Britain: Abbas remarks unhelpful to peace

Britain’s Middle East minister criticizes PA chairman's anti-Semitic speech, says his remarks were deeply concerning.

Elad Benari ,

Alistair Burt
Alistair Burt

Britain on Thursday criticized the anti-Semitic speech by Palestinian Authority (PA) chairman Mahmoud Abbas, saying his remarks were “deeply concerning” and unhelpful to peace in the region.

“Palestinian President Abbas’s comments at the Palestinian National Congress were deeply concerning. Any attempt to justify or explain away any element of the Holocaust is unacceptable,” said Britain’s Middle East minister Alistair Burt in a statement quoted by Reuters.

“President Abbas has shown a commitment to non-violence and a two-state solution. But his recent rhetoric does not serve the interests of the Palestinian people and is deeply unhelpful to the cause of peace,” he added.

In his speech earlier this week, Abbas regurgitated a number of anti-Semitic conspiracy theories in what he called a “history lesson,” seeking to disprove the 3,000-year-old Jewish connection to the Land of Israel.

One of his claims was that the Holocaust was not the result of anti-Semitism but rather of the Jews “social behavior, [charging] interest, and financial matters.”

The PA chairman’s remarks have been met with a flurry of condemnations, both in Israel and abroad.

U.S. Ambassador to Israel David Friedman ripped Abbas over his remarks on Tuesday, saying the PA leader has “reached a new low in attributing the cause of massacres of Jewish people over the years to their ‘social behavior relating to interest and banks.’ To all those who think Israel is the reason that we don't have peace, think again.”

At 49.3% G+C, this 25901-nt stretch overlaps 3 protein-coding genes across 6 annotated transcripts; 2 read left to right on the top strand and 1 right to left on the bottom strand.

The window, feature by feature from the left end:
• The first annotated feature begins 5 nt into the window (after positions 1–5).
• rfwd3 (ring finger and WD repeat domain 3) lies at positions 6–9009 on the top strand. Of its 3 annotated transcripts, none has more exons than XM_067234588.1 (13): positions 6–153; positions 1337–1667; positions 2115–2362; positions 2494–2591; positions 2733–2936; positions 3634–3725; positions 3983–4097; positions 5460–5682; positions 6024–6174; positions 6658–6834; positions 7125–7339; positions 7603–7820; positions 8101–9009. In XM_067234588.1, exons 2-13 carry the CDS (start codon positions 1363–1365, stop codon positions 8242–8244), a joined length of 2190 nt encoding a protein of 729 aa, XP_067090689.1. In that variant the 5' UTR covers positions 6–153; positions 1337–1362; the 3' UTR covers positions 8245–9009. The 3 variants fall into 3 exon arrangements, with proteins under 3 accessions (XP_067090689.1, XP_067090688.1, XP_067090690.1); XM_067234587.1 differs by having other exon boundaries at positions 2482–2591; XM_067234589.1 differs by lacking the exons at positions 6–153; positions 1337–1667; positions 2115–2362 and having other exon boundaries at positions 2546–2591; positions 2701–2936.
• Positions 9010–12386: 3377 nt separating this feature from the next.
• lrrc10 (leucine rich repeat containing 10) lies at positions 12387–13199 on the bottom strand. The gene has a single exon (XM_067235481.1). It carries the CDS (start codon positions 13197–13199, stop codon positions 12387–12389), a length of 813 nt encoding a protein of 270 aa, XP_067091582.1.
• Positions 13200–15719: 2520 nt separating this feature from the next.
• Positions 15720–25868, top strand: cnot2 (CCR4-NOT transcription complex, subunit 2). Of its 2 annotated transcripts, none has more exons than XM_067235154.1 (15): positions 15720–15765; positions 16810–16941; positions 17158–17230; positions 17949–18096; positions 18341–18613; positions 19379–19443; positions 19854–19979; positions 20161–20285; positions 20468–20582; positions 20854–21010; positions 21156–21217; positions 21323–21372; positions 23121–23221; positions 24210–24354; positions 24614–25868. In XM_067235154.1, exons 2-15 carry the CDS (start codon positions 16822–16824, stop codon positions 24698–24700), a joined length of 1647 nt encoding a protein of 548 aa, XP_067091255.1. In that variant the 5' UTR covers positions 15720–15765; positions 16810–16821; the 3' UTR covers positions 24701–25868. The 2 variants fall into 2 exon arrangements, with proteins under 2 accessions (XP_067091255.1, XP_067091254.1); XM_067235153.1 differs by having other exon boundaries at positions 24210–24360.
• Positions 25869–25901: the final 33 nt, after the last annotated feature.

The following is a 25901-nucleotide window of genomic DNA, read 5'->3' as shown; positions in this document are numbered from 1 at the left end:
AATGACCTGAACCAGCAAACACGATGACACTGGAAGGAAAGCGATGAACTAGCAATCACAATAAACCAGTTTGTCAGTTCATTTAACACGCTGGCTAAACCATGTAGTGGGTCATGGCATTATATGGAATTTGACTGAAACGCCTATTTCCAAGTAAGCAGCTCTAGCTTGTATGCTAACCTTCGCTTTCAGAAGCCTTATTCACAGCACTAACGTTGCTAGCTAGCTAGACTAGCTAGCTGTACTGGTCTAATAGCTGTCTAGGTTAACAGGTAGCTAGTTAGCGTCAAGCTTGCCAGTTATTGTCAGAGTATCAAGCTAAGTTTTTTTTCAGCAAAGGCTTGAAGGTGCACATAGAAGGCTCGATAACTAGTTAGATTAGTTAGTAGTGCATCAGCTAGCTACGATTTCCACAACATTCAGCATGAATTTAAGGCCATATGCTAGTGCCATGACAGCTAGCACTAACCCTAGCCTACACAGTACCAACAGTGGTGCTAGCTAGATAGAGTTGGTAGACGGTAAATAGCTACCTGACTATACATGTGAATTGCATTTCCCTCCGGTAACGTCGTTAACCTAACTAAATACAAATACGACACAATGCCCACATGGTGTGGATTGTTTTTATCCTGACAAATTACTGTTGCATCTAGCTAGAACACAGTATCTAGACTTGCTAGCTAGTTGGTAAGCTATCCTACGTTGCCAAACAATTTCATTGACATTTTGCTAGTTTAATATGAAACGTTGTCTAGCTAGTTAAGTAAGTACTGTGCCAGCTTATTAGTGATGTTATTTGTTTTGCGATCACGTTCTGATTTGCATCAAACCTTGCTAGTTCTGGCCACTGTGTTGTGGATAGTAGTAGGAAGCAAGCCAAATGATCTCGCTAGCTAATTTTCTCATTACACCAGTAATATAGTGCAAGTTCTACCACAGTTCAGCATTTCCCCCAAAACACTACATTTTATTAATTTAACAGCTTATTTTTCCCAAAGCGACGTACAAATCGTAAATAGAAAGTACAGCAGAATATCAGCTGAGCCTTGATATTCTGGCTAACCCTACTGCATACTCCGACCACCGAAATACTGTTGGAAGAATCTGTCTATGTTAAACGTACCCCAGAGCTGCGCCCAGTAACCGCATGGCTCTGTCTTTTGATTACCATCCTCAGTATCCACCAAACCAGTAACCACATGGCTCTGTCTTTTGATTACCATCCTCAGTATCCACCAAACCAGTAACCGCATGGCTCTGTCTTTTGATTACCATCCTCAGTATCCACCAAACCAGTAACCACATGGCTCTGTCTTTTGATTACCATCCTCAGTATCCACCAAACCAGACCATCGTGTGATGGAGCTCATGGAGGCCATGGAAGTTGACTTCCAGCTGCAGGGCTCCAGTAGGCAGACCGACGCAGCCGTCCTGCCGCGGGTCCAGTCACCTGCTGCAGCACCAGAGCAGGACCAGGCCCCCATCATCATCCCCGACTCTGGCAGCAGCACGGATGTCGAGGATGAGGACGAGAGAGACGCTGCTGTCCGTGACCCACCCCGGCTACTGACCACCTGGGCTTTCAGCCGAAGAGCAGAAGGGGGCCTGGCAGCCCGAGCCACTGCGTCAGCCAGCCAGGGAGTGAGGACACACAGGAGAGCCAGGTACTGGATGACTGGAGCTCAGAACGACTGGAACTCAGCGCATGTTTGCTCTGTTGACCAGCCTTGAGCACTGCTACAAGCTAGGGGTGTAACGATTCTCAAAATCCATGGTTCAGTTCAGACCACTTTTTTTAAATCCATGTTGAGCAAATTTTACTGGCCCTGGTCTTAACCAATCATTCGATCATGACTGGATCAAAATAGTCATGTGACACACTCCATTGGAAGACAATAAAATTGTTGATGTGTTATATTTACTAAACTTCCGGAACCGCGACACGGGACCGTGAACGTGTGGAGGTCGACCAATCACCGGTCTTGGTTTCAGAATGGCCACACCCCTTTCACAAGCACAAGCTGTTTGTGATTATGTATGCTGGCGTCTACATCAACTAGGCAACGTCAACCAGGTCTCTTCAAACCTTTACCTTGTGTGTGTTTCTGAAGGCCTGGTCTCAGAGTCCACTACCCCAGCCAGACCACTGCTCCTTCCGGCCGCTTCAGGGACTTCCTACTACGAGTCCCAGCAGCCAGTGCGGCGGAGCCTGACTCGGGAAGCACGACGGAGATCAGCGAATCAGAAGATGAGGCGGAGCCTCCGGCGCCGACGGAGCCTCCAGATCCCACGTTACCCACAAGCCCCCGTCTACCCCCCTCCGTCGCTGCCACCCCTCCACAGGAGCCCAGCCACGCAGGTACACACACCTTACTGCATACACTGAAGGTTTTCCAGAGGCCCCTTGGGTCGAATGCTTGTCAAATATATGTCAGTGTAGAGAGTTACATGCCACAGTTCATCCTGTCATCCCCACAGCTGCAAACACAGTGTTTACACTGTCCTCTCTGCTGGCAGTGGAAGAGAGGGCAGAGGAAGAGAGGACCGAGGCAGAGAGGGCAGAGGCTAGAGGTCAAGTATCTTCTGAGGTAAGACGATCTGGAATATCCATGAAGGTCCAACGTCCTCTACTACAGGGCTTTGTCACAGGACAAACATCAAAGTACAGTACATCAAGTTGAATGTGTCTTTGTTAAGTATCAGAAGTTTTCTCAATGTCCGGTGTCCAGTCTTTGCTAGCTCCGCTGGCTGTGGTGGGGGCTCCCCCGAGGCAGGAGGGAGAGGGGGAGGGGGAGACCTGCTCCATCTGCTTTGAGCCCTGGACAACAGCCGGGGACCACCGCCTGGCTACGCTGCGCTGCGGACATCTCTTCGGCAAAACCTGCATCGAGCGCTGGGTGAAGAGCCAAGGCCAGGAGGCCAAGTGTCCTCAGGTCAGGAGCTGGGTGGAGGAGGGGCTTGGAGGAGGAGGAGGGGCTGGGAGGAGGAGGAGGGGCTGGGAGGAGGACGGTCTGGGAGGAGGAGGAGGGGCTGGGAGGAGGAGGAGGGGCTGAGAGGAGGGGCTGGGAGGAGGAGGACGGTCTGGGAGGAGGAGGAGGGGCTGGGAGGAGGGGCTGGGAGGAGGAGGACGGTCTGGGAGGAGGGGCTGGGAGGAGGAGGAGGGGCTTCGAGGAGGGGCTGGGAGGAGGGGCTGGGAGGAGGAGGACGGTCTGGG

Jason Greenblatt, the U.S. Special Representative for International Negotiations, also criticized Abbas’s remarks.

“President Abbas’ remarks yesterday in Ramallah at the opening of the Palestinian National Congress must be unconditionally condemned by all. They are very unfortunate, very distressing & terribly disheartening. Peace cannot be built on this kind of foundation,” he tweeted.

German’s Foreign Minister, Heiko Maas, on Wednesday criticized Abbas, writing on Twitter that Germany was responsible for “one of the worst crimes in history and therefore, we must respond resolutely to any anti-Semitic expression.” He linked his comment to Abbas's speech.

Even The New York Times was critical of the PA chairman. The newspaper’s Editorial Board called the incident "a new low" for Abbas, and concluded that "it is time for [Abbas] to leave office."